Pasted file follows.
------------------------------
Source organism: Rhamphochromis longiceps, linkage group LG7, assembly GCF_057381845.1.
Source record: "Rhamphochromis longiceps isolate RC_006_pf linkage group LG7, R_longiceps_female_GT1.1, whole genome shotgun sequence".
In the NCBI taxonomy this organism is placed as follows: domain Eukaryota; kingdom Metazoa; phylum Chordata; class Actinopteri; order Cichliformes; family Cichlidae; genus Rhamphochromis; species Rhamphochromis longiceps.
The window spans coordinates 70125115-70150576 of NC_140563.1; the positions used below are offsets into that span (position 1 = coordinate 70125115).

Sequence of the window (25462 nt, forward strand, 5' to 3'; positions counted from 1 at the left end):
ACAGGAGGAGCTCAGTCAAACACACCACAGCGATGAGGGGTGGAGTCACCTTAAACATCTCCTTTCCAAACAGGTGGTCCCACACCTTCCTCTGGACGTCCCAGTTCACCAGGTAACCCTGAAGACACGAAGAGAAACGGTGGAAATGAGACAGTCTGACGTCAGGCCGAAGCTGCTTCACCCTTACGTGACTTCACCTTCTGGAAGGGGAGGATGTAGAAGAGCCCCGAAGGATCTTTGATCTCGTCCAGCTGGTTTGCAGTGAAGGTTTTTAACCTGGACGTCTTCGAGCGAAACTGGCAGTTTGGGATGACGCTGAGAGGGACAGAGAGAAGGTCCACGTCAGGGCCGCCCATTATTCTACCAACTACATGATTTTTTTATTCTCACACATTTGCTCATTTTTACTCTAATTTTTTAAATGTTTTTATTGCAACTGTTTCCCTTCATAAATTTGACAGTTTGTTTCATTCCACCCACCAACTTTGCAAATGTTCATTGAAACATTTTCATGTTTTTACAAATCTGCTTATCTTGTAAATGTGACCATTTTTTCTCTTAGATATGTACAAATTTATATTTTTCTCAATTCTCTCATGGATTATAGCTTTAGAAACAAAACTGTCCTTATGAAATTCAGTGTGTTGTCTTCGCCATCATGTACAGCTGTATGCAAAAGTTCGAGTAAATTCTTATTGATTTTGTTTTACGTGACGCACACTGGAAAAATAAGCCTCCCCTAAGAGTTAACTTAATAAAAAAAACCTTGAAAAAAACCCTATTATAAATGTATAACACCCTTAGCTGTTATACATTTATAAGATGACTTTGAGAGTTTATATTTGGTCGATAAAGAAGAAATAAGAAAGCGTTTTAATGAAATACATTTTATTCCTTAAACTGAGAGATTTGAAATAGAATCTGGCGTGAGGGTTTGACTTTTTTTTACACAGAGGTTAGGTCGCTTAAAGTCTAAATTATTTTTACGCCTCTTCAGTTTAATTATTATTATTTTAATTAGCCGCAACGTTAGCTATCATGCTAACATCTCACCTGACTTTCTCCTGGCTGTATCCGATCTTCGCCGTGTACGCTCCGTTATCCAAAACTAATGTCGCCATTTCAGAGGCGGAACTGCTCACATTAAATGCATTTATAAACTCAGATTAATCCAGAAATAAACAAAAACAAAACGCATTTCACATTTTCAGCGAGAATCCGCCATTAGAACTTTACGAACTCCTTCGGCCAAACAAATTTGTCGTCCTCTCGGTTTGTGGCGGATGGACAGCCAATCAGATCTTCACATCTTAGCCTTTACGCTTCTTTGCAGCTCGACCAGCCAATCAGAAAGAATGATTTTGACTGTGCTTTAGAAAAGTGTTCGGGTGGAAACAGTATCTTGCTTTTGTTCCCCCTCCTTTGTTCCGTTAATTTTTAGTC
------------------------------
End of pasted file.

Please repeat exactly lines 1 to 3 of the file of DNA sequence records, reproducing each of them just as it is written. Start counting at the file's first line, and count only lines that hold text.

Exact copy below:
Source organism: Rhamphochromis longiceps, linkage group LG7, assembly GCF_057381845.1.
Source record: "Rhamphochromis longiceps isolate RC_006_pf linkage group LG7, R_longiceps_female_GT1.1, whole genome shotgun sequence".
In the NCBI taxonomy this organism is placed as follows: domain Eukaryota; kingdom Metazoa; phylum Chordata; class Actinopteri; order Cichliformes; family Cichlidae; genus Rhamphochromis; species Rhamphochromis longiceps.